Hilary Hahn has mesmerized audiences for the entirety of her career, from her beginnings as a remarkable child prodigy to her present state as a mature, poised, and fascinating adult musician. Hahn, 32, is indubitably one of the greatest living violinists and has always brought a young and fresh perspective to her music-making. Thus far in her career, she has managed to move with the pulse of the classical music scene while remaining timeless and effortlessly elegant. The classical music world right now is experiencing wild growth in creativity, moving out in all directions and expanding like our own universe, and, fittingly, Ms. Hahn has been very busy putting her own spin on today’s classical zeitgeist. Her latest recording project is a collaboration with German experimental pianist Hauschka. Hauschka is the professional name of Volker Bertelmann, a Düsseldorf-based composer and pianist whose music draws not only on the classical tradition but on diverse, club-flavored influences like techno and electronica. His solo records have come out on the British FatCat label, which was originally a techno/electronica label before it branched out into folk, psychedelia, alternative rock and eventually “post-classical”, for which they formed the sub-label 130701.
The project is not the first foray into non-standard classical music for Hahn–she is best known for her work as a classical soloist, but she has also recorded for folk and rock bands. She and Hauschka are releasing the album Silfra on the prestigious Deutsche Grammophon label. It was recorded in Iceland with producer Valgeir Sigurðsson (known for his work with Björk and Sigur Rós), and it deliberately blurs the line between composition and improvisation, thereby creating its unique “post-classical” aesthetic. The album has created a great deal of excitement, particularly the beautiful video of “Draw a Map.”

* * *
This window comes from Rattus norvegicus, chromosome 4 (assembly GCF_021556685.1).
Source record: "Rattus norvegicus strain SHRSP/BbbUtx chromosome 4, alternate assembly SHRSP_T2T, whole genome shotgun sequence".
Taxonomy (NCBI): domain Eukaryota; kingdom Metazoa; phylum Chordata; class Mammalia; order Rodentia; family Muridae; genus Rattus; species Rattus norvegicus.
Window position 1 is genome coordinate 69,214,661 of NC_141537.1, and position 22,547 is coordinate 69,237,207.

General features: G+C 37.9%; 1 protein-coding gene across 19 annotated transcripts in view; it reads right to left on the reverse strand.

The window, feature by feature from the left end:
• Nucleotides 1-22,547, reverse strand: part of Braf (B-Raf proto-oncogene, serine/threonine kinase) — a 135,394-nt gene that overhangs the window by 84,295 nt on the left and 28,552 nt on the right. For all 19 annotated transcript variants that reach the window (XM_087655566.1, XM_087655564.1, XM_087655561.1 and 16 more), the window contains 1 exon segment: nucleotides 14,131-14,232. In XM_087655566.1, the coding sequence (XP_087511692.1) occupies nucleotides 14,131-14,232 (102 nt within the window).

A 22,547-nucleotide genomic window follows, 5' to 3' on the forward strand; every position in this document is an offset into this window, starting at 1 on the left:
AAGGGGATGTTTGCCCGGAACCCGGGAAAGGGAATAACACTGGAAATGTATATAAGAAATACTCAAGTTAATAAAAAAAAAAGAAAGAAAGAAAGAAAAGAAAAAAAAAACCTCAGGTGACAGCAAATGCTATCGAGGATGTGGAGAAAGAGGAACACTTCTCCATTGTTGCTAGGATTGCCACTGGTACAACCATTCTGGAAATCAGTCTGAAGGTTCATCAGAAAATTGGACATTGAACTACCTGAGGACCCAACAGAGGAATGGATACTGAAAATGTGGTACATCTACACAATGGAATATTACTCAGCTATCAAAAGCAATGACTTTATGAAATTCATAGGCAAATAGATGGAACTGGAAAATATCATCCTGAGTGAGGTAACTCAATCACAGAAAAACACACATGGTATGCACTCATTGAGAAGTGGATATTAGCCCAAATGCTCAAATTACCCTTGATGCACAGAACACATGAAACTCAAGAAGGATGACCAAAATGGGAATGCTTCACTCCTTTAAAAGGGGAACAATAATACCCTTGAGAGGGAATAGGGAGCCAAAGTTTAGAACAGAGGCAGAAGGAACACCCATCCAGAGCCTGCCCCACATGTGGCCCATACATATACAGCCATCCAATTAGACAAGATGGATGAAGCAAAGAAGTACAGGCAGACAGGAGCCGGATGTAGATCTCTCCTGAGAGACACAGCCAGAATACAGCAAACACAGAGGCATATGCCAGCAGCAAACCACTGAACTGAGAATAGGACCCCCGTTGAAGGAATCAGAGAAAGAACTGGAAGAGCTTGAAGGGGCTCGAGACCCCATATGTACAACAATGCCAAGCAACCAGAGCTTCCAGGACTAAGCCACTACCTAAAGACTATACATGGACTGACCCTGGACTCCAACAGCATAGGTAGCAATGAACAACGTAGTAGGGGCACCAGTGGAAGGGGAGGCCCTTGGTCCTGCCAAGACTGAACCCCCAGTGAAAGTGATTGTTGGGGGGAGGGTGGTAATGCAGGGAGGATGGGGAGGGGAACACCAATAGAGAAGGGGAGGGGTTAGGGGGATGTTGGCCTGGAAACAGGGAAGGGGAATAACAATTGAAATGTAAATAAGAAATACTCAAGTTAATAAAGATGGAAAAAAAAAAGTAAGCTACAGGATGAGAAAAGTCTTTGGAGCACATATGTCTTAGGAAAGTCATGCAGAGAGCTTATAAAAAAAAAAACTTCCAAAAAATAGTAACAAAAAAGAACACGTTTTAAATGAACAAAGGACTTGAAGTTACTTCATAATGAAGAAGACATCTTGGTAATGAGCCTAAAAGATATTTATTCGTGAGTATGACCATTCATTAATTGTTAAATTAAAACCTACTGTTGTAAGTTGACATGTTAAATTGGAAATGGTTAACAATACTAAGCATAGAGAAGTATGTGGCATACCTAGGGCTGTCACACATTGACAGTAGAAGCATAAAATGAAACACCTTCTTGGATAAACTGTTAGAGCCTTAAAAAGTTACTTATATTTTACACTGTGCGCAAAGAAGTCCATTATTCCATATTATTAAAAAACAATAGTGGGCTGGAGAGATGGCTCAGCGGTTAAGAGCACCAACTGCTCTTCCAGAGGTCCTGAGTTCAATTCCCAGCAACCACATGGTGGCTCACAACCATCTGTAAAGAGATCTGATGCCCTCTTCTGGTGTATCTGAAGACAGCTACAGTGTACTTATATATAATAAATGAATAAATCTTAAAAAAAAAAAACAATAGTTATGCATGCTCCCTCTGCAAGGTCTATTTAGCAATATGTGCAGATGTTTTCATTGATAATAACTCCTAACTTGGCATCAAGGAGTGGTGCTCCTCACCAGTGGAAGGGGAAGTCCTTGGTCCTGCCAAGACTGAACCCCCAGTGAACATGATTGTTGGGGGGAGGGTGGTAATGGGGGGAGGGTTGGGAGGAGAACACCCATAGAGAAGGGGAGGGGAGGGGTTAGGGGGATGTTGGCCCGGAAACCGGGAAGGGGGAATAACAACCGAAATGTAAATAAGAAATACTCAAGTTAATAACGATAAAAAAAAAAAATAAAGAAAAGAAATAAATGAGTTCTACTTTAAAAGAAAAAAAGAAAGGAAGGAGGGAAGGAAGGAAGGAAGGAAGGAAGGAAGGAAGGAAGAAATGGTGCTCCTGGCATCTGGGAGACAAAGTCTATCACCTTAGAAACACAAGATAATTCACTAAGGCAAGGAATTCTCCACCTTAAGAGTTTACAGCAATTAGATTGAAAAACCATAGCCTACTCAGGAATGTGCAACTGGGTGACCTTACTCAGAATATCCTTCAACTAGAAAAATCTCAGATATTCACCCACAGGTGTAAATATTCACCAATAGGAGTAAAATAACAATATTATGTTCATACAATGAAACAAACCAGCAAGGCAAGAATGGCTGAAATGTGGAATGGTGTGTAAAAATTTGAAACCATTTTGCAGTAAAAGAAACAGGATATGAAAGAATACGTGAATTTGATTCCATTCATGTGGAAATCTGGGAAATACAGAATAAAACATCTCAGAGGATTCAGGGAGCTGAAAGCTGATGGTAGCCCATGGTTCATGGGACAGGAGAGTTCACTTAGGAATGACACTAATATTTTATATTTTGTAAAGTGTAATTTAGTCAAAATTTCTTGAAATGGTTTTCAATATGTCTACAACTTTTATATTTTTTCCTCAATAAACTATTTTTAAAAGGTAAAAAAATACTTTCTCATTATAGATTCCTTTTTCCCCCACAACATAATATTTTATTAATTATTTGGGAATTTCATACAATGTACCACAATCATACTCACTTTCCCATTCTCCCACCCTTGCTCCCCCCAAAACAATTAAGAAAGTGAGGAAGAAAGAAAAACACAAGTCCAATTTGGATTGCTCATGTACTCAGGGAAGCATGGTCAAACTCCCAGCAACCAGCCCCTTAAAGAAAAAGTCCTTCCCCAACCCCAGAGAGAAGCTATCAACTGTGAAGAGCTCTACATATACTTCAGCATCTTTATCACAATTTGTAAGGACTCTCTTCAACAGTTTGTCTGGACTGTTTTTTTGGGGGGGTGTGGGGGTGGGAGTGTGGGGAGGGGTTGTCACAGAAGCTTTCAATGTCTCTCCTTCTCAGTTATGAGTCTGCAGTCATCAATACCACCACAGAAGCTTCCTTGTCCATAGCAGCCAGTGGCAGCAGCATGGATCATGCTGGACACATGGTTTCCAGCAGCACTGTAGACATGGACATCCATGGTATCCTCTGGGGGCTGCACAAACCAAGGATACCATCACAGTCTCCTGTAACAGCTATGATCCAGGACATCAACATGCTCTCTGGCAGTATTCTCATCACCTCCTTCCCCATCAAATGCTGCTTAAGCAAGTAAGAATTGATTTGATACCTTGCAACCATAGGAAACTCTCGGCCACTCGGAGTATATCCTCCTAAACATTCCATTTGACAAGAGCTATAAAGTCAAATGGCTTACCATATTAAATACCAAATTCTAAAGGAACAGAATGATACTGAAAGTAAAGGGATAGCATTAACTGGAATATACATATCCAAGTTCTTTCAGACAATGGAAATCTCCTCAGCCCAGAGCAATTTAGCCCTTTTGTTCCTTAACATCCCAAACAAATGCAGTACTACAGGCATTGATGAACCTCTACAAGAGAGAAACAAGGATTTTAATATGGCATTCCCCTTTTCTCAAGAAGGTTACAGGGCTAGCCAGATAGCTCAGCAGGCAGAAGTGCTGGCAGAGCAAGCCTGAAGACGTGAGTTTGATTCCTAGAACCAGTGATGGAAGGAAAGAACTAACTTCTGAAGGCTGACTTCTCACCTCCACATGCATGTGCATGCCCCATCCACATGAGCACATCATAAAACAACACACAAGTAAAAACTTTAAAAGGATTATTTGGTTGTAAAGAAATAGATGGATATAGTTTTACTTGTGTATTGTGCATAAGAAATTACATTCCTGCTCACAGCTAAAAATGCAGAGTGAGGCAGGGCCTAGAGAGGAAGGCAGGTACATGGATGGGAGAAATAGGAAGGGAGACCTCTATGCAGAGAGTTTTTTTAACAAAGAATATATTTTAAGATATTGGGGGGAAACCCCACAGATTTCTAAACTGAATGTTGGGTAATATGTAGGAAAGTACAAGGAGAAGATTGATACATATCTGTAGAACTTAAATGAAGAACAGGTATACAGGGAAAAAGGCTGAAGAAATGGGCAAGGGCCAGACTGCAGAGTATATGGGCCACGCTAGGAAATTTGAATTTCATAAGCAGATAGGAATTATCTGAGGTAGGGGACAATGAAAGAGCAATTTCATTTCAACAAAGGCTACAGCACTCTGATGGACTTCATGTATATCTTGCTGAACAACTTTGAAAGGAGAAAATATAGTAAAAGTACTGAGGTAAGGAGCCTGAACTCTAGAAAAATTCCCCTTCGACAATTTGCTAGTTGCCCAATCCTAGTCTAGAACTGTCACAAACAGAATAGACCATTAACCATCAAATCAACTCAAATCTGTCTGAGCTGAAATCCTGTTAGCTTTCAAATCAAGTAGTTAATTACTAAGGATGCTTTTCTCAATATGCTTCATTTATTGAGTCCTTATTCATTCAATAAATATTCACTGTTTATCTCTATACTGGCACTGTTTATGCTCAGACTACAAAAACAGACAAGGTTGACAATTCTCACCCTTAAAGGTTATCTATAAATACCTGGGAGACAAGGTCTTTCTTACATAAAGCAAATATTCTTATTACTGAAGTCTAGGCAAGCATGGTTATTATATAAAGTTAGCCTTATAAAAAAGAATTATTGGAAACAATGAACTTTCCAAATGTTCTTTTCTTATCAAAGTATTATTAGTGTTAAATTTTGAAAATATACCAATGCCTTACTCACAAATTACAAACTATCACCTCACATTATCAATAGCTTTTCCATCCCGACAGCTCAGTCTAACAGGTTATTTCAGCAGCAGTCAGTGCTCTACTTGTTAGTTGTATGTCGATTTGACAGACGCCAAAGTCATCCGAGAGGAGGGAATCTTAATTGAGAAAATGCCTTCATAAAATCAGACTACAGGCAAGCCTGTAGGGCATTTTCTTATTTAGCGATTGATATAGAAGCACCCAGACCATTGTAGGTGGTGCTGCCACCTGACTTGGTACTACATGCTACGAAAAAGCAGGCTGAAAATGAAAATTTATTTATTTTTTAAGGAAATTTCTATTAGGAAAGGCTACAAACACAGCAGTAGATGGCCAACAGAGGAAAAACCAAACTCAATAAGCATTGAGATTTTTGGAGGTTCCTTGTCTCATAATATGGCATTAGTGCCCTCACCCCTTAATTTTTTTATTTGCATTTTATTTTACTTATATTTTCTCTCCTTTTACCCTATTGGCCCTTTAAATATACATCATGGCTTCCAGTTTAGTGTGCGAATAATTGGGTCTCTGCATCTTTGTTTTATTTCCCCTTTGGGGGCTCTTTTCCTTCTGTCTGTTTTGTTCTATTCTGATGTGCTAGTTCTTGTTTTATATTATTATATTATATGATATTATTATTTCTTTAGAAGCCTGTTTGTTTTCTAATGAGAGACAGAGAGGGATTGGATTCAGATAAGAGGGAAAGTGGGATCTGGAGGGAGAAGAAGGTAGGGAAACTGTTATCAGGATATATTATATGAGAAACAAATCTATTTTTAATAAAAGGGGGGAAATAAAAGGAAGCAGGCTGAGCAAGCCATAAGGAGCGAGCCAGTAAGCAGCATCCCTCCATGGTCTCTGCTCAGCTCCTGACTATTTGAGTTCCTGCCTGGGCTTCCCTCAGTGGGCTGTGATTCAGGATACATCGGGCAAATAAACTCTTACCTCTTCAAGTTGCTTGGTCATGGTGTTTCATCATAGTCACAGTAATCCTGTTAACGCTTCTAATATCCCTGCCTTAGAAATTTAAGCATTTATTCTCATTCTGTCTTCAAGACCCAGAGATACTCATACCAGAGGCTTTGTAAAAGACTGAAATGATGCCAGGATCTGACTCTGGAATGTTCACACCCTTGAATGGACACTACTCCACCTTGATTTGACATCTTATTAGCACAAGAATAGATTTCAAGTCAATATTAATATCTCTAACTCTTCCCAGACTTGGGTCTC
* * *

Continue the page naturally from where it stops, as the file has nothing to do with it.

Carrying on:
Joe Muggs of The Arts Desk writes of the video, “It’s perhaps the most completely realised audio-visual summing up of the area of music that is becoming known as post-classical: that is, music that uses the techniques and instruments of the classical tradition but is not constrained by the classical world’s commercial and social strictures.” This post-classical aesthetic that defines Silfra relies on music composed both by Hauschka and Hahn as well as on improvisation, which, for Hahn, was a challenge and a new adventure.
Hahn, like most classical musicians, was admittedly unfamiliar with the fine art of improvisation until recently. It wasn’t until she was invited to play alongside singer-songwriter Josh Ritter that she had ventured into improvisation, and at first her approach was one that most classical musicians take: she figured out her “improvisation” ahead of time. The only catch, though, was that when she arrived to rehearse with Ritter, he was singing and playing the song in a different key. Caught without time to transpose her premeditated improvisation, she tells the Washington Post that she “walked on stage with a few ideas and my knees knocking, and I played something. I didn’t break the song, and he was happy enough. It was exhilarating.” The experience took the fear out of the unknown for Hahn, as she thought afterwards, “Oh, that’s how it’s done.”
Since that first experience with real improvisation, Hahn has come a long way. This latest collaboration showcases the fruits of her labor and experience, calling on both artists for something more than they were used to doing. “I’d improvised along to previously existing structures, such as songs,” Hahn says. “I hadn’t improvised from nothing. It was just fascinating. I didn’t know where to start. You can start on a note, but then what do you do for the next note?” In order to collaborate more naturally, the duo chose to work together to “to find something that was our joint musical language,” Hahn says, “to express something that we wanted to play together,” rather than simply transplanting a classical artist into an unfamiliar, non-classical genre and asking her to adapt. The result is a fascinating hybrid music, both familiar and foreign, accessible and mysterious: this is post-classical done so very well.